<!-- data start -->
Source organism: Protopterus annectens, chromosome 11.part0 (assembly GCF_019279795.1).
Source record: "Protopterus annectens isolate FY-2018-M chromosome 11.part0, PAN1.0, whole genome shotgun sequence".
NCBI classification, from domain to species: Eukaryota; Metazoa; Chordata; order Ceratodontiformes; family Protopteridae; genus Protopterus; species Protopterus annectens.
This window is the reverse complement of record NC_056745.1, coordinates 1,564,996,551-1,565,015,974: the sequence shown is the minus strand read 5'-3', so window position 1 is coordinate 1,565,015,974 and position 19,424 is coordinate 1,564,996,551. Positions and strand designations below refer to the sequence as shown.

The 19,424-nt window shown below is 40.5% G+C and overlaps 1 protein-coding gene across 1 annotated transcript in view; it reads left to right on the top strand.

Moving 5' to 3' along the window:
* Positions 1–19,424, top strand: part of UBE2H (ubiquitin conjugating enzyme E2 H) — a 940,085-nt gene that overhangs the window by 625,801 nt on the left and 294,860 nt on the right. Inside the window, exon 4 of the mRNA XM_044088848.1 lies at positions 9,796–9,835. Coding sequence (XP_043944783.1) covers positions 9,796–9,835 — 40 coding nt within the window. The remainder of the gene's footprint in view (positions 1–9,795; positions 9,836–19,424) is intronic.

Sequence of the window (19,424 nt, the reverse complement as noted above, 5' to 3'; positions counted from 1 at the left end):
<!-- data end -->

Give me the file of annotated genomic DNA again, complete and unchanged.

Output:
Source organism: Protopterus annectens, chromosome 11.part0 (assembly GCF_019279795.1).
Source record: "Protopterus annectens isolate FY-2018-M chromosome 11.part0, PAN1.0, whole genome shotgun sequence".
NCBI classification, from domain to species: Eukaryota; Metazoa; Chordata; order Ceratodontiformes; family Protopteridae; genus Protopterus; species Protopterus annectens.
This window is the reverse complement of record NC_056745.1, coordinates 1,564,996,551-1,565,015,974: the sequence shown is the minus strand read 5'-3', so window position 1 is coordinate 1,565,015,974 and position 19,424 is coordinate 1,564,996,551. Positions and strand designations below refer to the sequence as shown.

The 19,424-nt window shown below is 40.5% G+C and overlaps 1 protein-coding gene across 1 annotated transcript in view; it reads left to right on the top strand.

Moving 5' to 3' along the window:
* Positions 1–19,424, top strand: part of UBE2H (ubiquitin conjugating enzyme E2 H) — a 940,085-nt gene that overhangs the window by 625,801 nt on the left and 294,860 nt on the right. Inside the window, exon 4 of the mRNA XM_044088848.1 lies at positions 9,796–9,835. Coding sequence (XP_043944783.1) covers positions 9,796–9,835 — 40 coding nt within the window. The remainder of the gene's footprint in view (positions 1–9,795; positions 9,836–19,424) is intronic.

Sequence of the window (19,424 nt, the reverse complement as noted above, 5' to 3'; positions counted from 1 at the left end):